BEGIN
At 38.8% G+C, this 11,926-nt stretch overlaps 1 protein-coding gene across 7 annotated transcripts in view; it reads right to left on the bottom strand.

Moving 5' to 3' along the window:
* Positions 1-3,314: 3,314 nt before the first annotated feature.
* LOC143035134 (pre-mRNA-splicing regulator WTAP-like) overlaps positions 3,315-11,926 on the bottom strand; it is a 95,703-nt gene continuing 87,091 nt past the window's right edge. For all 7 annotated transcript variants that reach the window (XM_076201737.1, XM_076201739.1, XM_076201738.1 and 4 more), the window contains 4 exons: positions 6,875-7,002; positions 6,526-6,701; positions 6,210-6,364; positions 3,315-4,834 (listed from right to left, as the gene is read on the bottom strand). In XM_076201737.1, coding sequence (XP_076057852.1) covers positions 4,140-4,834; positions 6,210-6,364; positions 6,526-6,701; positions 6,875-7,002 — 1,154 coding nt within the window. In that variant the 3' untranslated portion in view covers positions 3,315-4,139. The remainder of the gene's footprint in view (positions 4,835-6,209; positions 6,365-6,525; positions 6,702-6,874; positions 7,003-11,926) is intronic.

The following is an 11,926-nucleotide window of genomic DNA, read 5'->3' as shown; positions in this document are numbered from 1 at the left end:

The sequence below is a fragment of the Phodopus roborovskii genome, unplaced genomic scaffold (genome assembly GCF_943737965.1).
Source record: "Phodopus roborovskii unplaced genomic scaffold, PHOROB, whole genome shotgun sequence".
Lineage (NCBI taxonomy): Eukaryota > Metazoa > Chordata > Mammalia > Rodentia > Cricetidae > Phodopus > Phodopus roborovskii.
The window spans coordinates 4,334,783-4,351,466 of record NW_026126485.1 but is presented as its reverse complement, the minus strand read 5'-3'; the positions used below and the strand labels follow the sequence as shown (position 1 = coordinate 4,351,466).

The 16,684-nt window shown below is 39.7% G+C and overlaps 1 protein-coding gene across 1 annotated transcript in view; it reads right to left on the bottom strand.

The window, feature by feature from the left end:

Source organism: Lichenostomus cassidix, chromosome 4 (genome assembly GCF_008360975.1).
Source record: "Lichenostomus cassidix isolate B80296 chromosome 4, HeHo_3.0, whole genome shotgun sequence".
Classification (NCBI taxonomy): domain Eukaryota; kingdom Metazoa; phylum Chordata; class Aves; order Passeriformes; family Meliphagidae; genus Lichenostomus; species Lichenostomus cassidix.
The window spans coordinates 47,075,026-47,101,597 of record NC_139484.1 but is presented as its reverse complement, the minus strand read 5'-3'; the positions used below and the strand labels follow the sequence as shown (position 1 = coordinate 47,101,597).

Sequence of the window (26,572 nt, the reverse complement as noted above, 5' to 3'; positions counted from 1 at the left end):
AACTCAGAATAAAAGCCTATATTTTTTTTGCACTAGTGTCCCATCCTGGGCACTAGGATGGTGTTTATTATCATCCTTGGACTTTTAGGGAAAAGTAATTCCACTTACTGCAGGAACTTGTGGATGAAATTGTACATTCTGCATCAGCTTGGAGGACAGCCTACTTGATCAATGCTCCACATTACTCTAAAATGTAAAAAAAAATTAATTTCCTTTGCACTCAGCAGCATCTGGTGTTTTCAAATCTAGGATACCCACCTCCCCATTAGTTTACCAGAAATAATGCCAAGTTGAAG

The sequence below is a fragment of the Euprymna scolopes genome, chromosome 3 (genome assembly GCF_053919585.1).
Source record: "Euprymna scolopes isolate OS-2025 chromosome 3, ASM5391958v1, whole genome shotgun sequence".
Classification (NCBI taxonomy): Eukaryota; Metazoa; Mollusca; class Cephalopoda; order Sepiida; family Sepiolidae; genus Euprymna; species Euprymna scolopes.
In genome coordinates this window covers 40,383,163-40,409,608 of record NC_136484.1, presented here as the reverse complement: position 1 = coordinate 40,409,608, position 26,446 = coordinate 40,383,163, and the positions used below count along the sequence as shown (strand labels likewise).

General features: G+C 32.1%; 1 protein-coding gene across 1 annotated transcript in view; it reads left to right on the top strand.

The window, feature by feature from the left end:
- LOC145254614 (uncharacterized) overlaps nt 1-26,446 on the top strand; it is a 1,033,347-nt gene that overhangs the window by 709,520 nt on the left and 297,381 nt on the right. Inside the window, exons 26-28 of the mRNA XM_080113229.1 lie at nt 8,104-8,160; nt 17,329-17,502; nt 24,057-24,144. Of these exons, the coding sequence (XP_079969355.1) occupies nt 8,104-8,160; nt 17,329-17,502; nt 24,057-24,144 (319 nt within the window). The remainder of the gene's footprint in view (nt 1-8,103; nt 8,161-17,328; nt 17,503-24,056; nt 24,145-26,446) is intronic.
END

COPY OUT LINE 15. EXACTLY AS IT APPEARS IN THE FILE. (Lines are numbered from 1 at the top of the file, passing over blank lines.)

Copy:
The window spans coordinates 47,075,026-47,101,597 of record NC_139484.1 but is presented as its reverse complement, the minus strand read 5'-3'; the positions used below and the strand labels follow the sequence as shown (position 1 = coordinate 47,101,597).